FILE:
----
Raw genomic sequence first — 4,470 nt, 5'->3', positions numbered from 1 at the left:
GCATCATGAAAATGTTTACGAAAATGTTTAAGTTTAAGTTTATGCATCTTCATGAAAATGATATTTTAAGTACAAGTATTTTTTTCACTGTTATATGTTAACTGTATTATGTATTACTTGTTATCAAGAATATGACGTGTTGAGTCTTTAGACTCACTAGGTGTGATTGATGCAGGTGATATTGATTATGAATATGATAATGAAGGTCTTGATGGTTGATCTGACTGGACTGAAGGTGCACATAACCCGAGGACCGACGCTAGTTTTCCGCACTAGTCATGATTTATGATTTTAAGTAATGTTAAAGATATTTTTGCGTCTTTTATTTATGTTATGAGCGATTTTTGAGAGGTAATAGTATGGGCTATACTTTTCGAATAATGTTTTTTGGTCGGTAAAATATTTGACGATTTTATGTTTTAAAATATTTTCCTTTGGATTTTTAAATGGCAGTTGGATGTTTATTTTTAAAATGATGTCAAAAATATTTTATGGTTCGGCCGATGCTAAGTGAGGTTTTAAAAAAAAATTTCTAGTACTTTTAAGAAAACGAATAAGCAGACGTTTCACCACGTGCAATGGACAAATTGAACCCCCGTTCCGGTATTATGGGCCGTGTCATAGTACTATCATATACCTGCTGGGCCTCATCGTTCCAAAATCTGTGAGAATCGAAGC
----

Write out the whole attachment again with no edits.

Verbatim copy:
Raw genomic sequence first — 4,470 nt, 5'->3', positions numbered from 1 at the left:
GCATCATGAAAATGTTTACGAAAATGTTTAAGTTTAAGTTTATGCATCTTCATGAAAATGATATTTTAAGTACAAGTATTTTTTTCACTGTTATATGTTAACTGTATTATGTATTACTTGTTATCAAGAATATGACGTGTTGAGTCTTTAGACTCACTAGGTGTGATTGATGCAGGTGATATTGATTATGAATATGATAATGAAGGTCTTGATGGTTGATCTGACTGGACTGAAGGTGCACATAACCCGAGGACCGACGCTAGTTTTCCGCACTAGTCATGATTTATGATTTTAAGTAATGTTAAAGATATTTTTGCGTCTTTTATTTATGTTATGAGCGATTTTTGAGAGGTAATAGTATGGGCTATACTTTTCGAATAATGTTTTTTGGTCGGTAAAATATTTGACGATTTTATGTTTTAAAATATTTTCCTTTGGATTTTTAAATGGCAGTTGGATGTTTATTTTTAAAATGATGTCAAAAATATTTTATGGTTCGGCCGATGCTAAGTGAGGTTTTAAAAAAAAATTTCTAGTACTTTTAAGAAAACGAATAAGCAGACGTTTCACCACGTGCAATGGACAAATTGAACCCCCGTTCCGGTATTATGGGCCGTGTCATAGTACTATCATATACCTGCTGGGCCTCATCGTTCCAAAATCTGTGAGAATCGAAGC